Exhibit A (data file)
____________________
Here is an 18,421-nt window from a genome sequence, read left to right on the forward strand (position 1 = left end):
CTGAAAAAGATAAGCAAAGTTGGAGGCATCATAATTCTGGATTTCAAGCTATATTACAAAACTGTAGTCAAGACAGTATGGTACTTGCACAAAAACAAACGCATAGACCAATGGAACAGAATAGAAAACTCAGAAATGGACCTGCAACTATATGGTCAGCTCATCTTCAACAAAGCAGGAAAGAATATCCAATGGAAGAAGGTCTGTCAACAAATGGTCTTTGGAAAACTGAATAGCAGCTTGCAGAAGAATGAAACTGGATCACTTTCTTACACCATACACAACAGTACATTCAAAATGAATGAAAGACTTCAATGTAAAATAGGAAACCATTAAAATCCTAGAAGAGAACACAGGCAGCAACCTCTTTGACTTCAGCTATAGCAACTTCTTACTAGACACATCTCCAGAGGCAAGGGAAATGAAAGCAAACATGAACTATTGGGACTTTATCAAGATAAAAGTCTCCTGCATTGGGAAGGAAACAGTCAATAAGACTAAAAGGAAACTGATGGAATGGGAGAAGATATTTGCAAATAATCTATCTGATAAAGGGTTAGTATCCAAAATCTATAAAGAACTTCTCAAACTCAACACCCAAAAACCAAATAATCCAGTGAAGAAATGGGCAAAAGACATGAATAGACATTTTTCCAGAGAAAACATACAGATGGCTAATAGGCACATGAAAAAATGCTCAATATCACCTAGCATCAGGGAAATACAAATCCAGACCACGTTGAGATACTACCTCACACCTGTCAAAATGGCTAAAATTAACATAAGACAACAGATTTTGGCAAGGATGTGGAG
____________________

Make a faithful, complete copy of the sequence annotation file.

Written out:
Here is an 18,421-nt window from a genome sequence, read left to right on the forward strand (position 1 = left end):
CTGAAAAAGATAAGCAAAGTTGGAGGCATCATAATTCTGGATTTCAAGCTATATTACAAAACTGTAGTCAAGACAGTATGGTACTTGCACAAAAACAAACGCATAGACCAATGGAACAGAATAGAAAACTCAGAAATGGACCTGCAACTATATGGTCAGCTCATCTTCAACAAAGCAGGAAAGAATATCCAATGGAAGAAGGTCTGTCAACAAATGGTCTTTGGAAAACTGAATAGCAGCTTGCAGAAGAATGAAACTGGATCACTTTCTTACACCATACACAACAGTACATTCAAAATGAATGAAAGACTTCAATGTAAAATAGGAAACCATTAAAATCCTAGAAGAGAACACAGGCAGCAACCTCTTTGACTTCAGCTATAGCAACTTCTTACTAGACACATCTCCAGAGGCAAGGGAAATGAAAGCAAACATGAACTATTGGGACTTTATCAAGATAAAAGTCTCCTGCATTGGGAAGGAAACAGTCAATAAGACTAAAAGGAAACTGATGGAATGGGAGAAGATATTTGCAAATAATCTATCTGATAAAGGGTTAGTATCCAAAATCTATAAAGAACTTCTCAAACTCAACACCCAAAAACCAAATAATCCAGTGAAGAAATGGGCAAAAGACATGAATAGACATTTTTCCAGAGAAAACATACAGATGGCTAATAGGCACATGAAAAAATGCTCAATATCACCTAGCATCAGGGAAATACAAATCCAGACCACGTTGAGATACTACCTCACACCTGTCAAAATGGCTAAAATTAACATAAGACAACAGATTTTGGCAAGGATGTGGAG